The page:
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© Research
Publication : JMIR Infodemiology

The Impact of the Online COVID-19 Infodemic on French Red Cross Actors’ Field Engagement and Protective Behaviors: Mixed Methods Study

Scientific Fields
Diseases
Organisms
Applications
Technique

Published in JMIR Infodemiology - 06 Oct 2021

Link to DOI – https://doi.org/10.2196/27472

Heyerdahl LW, Lana B, Giles-Vernick T. The Impact of the Online COVID-19 Infodemic on French Red Cross Actors’ Field Engagement and Protective Behaviors: Mixed Methods Study. JMIR infodemiology. 2021 Oct 6;1(1):e27472.

Background:The COVID-19 pandemic has been widely described as an infodemic, an excess of rapidly circulating information in social and traditional media in which some information may be erroneous, contradictory, or inaccurate. One key theme cutting across many infodemic analyses is that it stymies users’ capacities to identify appropriate information and guidelines, encourages them to take inappropriate or even harmful actions, and should be managed through multiple transdisciplinary approaches. Yet, investigations demonstrating how the COVID-19 information ecosystem influences complex public decision making and behavior offline are relatively few.

Objective:The aim of this study was to investigate whether information reported through the social media channel Twitter, linked articles and websites, and selected traditional media affected the risk perception, engagement in field activities, and protective behaviors of French Red Cross (FRC) volunteers and health workers in the Paris region of France from June to October 2020.

Methods:We used a hybrid approach that blended online and offline data. We tracked daily Twitter discussions and selected traditional media in France for 7 months, qualitatively evaluating COVID-19 claims and debates about nonpharmaceutical protective measures. We conducted 24 semistructured interviews with FRC workers and volunteers.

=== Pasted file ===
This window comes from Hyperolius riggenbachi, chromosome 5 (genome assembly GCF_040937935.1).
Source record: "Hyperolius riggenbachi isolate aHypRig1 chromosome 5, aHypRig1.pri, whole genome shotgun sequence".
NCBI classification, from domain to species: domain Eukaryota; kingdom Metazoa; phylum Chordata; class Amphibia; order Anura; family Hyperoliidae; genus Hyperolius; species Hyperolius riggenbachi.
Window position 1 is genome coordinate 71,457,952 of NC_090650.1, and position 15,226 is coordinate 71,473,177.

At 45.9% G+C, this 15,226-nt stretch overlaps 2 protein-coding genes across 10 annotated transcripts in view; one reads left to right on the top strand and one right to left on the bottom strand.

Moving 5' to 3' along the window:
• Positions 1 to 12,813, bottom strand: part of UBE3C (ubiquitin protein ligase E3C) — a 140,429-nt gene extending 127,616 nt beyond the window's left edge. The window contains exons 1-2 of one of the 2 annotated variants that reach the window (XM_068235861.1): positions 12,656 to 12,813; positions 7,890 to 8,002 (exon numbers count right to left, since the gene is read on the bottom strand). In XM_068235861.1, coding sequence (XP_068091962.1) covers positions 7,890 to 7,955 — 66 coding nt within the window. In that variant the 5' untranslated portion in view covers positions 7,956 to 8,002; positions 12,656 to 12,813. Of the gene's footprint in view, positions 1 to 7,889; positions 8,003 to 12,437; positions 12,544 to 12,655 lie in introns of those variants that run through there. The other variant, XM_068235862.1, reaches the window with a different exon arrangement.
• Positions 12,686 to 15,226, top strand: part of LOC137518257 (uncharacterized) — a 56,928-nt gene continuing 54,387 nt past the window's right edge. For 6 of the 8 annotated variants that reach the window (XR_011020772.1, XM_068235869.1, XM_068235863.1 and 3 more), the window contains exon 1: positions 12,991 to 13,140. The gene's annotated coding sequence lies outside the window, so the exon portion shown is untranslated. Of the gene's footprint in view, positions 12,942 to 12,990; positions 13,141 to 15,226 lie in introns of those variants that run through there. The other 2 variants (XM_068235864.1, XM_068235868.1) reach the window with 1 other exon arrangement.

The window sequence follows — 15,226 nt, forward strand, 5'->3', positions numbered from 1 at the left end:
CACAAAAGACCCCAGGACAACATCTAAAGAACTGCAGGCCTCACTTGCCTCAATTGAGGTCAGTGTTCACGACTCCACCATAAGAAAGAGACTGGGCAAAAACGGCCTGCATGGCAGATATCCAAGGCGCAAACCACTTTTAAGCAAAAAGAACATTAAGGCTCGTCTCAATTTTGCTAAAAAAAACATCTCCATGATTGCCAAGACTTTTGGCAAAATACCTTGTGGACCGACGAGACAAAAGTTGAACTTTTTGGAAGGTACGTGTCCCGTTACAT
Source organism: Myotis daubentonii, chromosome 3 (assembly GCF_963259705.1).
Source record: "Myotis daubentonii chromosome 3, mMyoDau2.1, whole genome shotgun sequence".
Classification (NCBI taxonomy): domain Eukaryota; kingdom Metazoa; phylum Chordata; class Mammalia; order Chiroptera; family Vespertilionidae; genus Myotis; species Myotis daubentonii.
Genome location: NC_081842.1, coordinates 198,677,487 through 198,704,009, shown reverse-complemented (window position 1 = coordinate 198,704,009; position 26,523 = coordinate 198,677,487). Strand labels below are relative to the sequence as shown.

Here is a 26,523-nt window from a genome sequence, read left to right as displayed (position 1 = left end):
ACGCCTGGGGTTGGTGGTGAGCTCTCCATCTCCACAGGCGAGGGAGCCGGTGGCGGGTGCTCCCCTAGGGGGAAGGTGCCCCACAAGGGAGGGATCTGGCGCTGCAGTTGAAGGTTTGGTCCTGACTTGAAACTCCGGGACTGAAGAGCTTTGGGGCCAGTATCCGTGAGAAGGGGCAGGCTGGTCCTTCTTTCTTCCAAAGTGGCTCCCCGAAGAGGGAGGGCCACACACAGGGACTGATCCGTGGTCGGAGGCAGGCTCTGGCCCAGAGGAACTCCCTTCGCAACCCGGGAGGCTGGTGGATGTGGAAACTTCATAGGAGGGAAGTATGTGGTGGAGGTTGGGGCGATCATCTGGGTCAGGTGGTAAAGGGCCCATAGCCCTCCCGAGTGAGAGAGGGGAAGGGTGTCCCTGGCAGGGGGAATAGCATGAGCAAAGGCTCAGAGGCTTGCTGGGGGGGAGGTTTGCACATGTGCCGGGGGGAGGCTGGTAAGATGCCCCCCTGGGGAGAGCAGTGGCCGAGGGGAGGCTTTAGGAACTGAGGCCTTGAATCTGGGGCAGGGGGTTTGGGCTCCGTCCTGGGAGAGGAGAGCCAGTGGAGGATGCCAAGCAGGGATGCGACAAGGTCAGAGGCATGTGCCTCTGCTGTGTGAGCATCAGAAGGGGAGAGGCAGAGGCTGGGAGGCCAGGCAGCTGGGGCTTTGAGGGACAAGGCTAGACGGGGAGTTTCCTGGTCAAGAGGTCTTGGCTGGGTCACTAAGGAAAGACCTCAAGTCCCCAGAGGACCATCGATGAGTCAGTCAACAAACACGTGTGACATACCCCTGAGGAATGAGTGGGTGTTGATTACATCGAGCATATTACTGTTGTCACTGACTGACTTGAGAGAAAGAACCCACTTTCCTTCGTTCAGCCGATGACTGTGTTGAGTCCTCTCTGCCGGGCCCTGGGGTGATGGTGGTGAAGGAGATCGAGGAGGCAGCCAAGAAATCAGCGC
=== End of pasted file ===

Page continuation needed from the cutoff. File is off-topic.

Results:Social and traditional media debates about viral risks and nonpharmaceutical interventions fanned anxieties among FRC volunteers and workers. Decisions to continue conducting FRC field activities and daily protective practices were also influenced by other factors unrelated to the infodemic: familial and social obligations, gender expectations, financial pressures, FRC rules and communications, state regulations, and relationships with coworkers. Some respondents developed strategies for “tuning out” social and traditional media.

Conclusions:This study suggests that during the COVID-19 pandemic, the information ecosystem may be just one among multiple influences on one group’s offline perceptions and behavior. Measures to address users who have disengaged from online sources of health information and who rely on social relationships to obtain information are needed. Tuning out can potentially lead to less informed decision making, leading to worse health outcomes.

https://infodemiology.jmir.org/2021/1/e27472/